Galactic jackpot: Scientists find Earth-like planet at star next door
WASHINGTON >> After scanning the vast reaches of the cosmos for Earth-like planets where life might exist, astronomers have found one right next door.
A planet that is rocky like Earth and only slightly bigger has been discovered orbiting Proxima Centauri, the nearest star to our solar system, scientists reported Wednesday. It is probably in the not-too-hot, not-too-cold Goldilocks Zone where liquid water — a key to life — is possible, if the planet has an atmosphere. And it is a mere 4.22 light-years from Earth, or nearly 25 trillion miles.
It is easily the closest potentially habitable planet ever detected outside our solar system — and one that could be reachable by tiny, unmanned space probes before the end of the century, in time for some people alive today to witness it.
The international team of astronomers that announced the discovery did not actually see the planet but deduced its existence indirectly, by using telescopes to spot and precisely calculate the gravitational pull on the star by a possible orbiting body — a tried-and-true method of planet-hunting.
"We hit the jackpot here," said Guillem Anglada-Escude , an astrophysicist at the Queen Mary University of London and lead author of a study on the discovery in the journal Nature . He said the planet is "more or less what we have on Earth."
They're calling it Proxima b, and while it could be like Earth in the important features, it would probably still look very alien.
It is 4.6 million miles from its red dwarf star, or just one-twentieth of the distance between Earth and the sun, creating an incredible orange sky with no blue, so it looks like a perpetual sunset. And if that's not different enough, the planet circles its star so quickly that its year is about 11 days.
The planet doesn't rotate, so one side is always facing its star and the other side is always dark and colder. It is bombarded with X-rays and ultraviolet light, but that wouldn't necessarily be fatal to life, since life can exist underground, scientists said.
Scientists in the past 20 years have found more than 3,000 planets outside our solar system, or "exploplanets." And more than 40 of them seem to be in the habitable zone just right for life.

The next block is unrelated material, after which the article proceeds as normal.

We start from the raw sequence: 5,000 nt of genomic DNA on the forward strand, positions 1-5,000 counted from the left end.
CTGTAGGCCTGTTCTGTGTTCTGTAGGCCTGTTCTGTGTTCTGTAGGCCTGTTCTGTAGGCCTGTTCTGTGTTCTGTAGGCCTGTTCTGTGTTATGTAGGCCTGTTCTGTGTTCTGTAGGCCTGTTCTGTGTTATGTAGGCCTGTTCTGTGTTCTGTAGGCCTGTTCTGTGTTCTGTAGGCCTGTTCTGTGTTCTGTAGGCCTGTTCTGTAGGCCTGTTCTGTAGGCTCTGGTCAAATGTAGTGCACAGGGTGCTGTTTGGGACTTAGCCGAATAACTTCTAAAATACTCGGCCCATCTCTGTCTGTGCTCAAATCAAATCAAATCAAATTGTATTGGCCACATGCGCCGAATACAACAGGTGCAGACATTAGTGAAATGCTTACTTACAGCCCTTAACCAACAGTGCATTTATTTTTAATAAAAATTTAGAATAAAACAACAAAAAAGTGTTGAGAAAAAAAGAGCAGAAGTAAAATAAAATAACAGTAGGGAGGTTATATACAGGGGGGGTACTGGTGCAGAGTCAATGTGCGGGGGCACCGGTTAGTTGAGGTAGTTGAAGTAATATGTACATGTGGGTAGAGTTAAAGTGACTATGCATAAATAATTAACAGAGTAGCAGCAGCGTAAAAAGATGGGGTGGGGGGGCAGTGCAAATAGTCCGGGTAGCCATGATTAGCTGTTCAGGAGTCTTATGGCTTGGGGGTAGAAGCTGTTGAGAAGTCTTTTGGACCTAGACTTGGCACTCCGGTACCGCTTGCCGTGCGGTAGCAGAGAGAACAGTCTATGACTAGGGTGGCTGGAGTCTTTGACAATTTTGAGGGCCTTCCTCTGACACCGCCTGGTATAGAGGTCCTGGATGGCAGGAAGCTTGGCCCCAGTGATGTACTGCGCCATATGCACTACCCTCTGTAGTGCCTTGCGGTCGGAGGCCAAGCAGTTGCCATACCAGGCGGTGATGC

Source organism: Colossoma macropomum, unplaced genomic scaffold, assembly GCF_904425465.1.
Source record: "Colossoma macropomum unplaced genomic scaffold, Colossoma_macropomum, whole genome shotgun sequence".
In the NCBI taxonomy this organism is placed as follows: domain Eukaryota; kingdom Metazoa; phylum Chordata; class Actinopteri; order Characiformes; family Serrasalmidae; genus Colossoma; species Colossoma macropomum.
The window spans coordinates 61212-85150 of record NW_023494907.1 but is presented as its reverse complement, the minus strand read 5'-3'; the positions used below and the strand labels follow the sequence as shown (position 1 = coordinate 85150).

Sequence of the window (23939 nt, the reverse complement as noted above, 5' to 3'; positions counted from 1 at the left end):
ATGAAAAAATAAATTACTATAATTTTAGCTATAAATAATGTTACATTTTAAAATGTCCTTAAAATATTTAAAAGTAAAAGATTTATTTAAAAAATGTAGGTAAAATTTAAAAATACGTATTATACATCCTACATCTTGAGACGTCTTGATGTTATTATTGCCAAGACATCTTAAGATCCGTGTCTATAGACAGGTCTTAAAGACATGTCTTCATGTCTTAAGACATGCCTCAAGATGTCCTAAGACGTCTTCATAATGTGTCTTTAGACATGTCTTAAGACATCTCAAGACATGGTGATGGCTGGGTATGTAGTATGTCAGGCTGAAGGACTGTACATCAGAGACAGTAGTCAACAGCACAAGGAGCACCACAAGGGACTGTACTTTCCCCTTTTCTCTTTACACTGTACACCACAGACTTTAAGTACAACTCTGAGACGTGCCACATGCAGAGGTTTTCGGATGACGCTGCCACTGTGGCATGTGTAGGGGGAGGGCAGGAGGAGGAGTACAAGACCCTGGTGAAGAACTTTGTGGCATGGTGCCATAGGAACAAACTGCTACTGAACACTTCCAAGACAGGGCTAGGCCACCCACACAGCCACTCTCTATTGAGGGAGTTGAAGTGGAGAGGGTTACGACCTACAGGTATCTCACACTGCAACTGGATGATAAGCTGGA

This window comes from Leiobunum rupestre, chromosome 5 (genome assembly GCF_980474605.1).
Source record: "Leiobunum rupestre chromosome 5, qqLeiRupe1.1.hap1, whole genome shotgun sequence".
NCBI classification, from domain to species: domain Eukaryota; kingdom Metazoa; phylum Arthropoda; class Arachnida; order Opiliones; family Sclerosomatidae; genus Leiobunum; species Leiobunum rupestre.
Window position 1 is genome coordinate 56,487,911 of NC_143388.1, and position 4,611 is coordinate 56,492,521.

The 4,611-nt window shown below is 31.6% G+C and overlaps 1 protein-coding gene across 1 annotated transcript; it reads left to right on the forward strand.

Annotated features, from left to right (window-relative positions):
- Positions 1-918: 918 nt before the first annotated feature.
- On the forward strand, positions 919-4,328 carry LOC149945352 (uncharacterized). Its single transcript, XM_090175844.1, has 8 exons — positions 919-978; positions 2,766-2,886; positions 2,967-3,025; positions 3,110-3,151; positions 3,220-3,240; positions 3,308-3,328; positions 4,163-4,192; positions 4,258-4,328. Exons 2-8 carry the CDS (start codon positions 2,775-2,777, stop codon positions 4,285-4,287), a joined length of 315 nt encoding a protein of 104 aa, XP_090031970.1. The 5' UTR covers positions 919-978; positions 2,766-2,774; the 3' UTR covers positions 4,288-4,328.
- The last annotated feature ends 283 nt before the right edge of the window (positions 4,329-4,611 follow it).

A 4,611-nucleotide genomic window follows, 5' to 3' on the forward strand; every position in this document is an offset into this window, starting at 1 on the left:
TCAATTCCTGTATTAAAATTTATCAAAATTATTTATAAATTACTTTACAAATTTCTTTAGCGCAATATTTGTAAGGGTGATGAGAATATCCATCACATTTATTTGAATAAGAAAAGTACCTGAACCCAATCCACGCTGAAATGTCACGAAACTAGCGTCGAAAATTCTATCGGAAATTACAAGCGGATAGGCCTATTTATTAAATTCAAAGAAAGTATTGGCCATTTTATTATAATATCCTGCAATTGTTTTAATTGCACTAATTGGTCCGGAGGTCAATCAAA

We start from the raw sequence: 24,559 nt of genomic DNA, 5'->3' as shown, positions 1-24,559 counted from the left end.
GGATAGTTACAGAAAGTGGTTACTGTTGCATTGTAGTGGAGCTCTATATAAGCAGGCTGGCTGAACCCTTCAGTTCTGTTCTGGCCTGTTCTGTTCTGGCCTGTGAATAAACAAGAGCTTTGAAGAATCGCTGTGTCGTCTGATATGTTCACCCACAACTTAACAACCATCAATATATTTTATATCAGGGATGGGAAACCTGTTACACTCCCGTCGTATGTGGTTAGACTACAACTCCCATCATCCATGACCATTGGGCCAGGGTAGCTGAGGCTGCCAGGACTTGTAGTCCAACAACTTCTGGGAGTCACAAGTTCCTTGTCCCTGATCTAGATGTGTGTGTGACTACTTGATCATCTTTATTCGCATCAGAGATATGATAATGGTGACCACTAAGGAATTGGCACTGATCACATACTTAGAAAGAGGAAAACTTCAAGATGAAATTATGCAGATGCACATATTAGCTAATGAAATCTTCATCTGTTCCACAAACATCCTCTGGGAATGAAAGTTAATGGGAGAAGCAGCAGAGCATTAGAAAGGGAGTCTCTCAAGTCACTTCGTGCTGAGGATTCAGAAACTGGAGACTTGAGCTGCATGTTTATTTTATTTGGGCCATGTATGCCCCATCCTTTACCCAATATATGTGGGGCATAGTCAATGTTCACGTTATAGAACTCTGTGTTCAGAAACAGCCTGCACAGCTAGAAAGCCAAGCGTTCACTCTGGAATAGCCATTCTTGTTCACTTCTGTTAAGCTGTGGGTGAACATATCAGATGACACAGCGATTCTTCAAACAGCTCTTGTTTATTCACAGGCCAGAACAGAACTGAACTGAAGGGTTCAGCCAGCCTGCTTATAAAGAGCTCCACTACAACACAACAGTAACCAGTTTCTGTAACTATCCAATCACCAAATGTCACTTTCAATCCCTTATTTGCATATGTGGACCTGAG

But this one "basically puts a giant flashing neon sign on the nearest star saying: See this right here," said study co-author R. Paul Butler of the Carnegie Institution for Science.
It would take more than eight years for an energy pulse or radio signal traveling at the speed of light to go there and back. NASA's New Horizons probe, the fastest spacecraft launched, left Earth hurtling toward Pluto at about 36,000 mph. At that speed, it would take more than 78,000 years to get there.
Earlier this year, an all-star team of scientists and business leaders including Stephen Hawking and Mark Zuckerberg announced Breakthrough Starshot, a project to send out hundreds of light-powered space probes that would weigh about a gram, travel at one-fifth the speed of light and send pictures back to Earth.
Breakthrough Starshot executive director Pete Worden, a former top NASA official, said organizers are hoping to include Proxima in their plans. Even at the hoped-for speed, it will take 20 years to get there and four more years for photos to come back. Worden said he hopes they will launch by 2060.
Yet in the vastness of space, Proxima b is practically just over the fence, "like your next-door neighbor," Butler said. Proxima b is more than 50 trillion miles closer than the previous closest potentially habitable exoplanet.
The next step may be for a powerful Earth or space telescope to get an actual image of the planet, Butler said. But even when that comes, and it may be a decade or two away, it will only be a single dot: "You're not going to see espresso bars at the beach. You're not going to see aliens waving at us."
Outside experts praised the finding as rock-solid and thrilling.
"It is inspiring to find a potentially habitable world on our cosmic doorsteps, around our next star," said exoplanet expert Lisa Kaltenegger, director of Cornell University's Carl Sagan Institute . "It is significant because if we needed inspiration to try to reach the next star, now we have it."
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